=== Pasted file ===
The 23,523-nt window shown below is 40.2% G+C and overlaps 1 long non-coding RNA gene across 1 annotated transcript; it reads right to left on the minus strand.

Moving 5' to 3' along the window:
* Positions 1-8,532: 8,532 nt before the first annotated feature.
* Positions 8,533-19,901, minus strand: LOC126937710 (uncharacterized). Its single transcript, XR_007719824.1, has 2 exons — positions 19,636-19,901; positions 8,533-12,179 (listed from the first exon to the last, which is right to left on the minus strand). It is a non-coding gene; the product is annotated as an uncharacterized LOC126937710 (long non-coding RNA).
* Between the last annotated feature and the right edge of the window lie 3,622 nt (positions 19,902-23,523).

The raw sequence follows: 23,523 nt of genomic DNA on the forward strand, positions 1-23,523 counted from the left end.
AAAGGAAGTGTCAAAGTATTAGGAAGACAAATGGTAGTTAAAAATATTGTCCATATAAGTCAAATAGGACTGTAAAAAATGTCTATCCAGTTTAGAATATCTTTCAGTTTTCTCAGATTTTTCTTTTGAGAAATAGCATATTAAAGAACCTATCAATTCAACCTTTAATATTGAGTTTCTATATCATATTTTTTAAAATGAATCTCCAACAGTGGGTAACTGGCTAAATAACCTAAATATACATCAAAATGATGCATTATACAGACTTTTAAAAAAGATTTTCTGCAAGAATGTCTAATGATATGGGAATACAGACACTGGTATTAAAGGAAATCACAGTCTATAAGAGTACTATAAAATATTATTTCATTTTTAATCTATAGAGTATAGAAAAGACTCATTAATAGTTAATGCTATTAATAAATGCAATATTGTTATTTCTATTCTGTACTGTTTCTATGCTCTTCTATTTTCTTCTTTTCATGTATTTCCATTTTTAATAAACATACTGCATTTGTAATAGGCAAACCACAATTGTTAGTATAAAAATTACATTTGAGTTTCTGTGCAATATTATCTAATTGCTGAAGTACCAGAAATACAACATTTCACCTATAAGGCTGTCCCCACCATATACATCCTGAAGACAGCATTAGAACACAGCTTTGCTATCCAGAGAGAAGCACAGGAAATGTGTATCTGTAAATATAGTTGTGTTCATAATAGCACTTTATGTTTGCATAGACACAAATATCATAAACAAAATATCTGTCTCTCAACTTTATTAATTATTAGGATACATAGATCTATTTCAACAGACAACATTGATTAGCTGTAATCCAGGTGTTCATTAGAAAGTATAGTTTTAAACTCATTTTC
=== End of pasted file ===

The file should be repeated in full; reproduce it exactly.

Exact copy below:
The 23,523-nt window shown below is 40.2% G+C and overlaps 1 long non-coding RNA gene across 1 annotated transcript; it reads right to left on the minus strand.

Moving 5' to 3' along the window:
* Positions 1-8,532: 8,532 nt before the first annotated feature.
* Positions 8,533-19,901, minus strand: LOC126937710 (uncharacterized). Its single transcript, XR_007719824.1, has 2 exons — positions 19,636-19,901; positions 8,533-12,179 (listed from the first exon to the last, which is right to left on the minus strand). It is a non-coding gene; the product is annotated as an uncharacterized LOC126937710 (long non-coding RNA).
* Between the last annotated feature and the right edge of the window lie 3,622 nt (positions 19,902-23,523).

The raw sequence follows: 23,523 nt of genomic DNA on the forward strand, positions 1-23,523 counted from the left end.
AAAGGAAGTGTCAAAGTATTAGGAAGACAAATGGTAGTTAAAAATATTGTCCATATAAGTCAAATAGGACTGTAAAAAATGTCTATCCAGTTTAGAATATCTTTCAGTTTTCTCAGATTTTTCTTTTGAGAAATAGCATATTAAAGAACCTATCAATTCAACCTTTAATATTGAGTTTCTATATCATATTTTTTAAAATGAATCTCCAACAGTGGGTAACTGGCTAAATAACCTAAATATACATCAAAATGATGCATTATACAGACTTTTAAAAAAGATTTTCTGCAAGAATGTCTAATGATATGGGAATACAGACACTGGTATTAAAGGAAATCACAGTCTATAAGAGTACTATAAAATATTATTTCATTTTTAATCTATAGAGTATAGAAAAGACTCATTAATAGTTAATGCTATTAATAAATGCAATATTGTTATTTCTATTCTGTACTGTTTCTATGCTCTTCTATTTTCTTCTTTTCATGTATTTCCATTTTTAATAAACATACTGCATTTGTAATAGGCAAACCACAATTGTTAGTATAAAAATTACATTTGAGTTTCTGTGCAATATTATCTAATTGCTGAAGTACCAGAAATACAACATTTCACCTATAAGGCTGTCCCCACCATATACATCCTGAAGACAGCATTAGAACACAGCTTTGCTATCCAGAGAGAAGCACAGGAAATGTGTATCTGTAAATATAGTTGTGTTCATAATAGCACTTTATGTTTGCATAGACACAAATATCATAAACAAAATATCTGTCTCTCAACTTTATTAATTATTAGGATACATAGATCTATTTCAACAGACAACATTGATTAGCTGTAATCCAGGTGTTCATTAGAAAGTATAGTTTTAAACTCATTTTC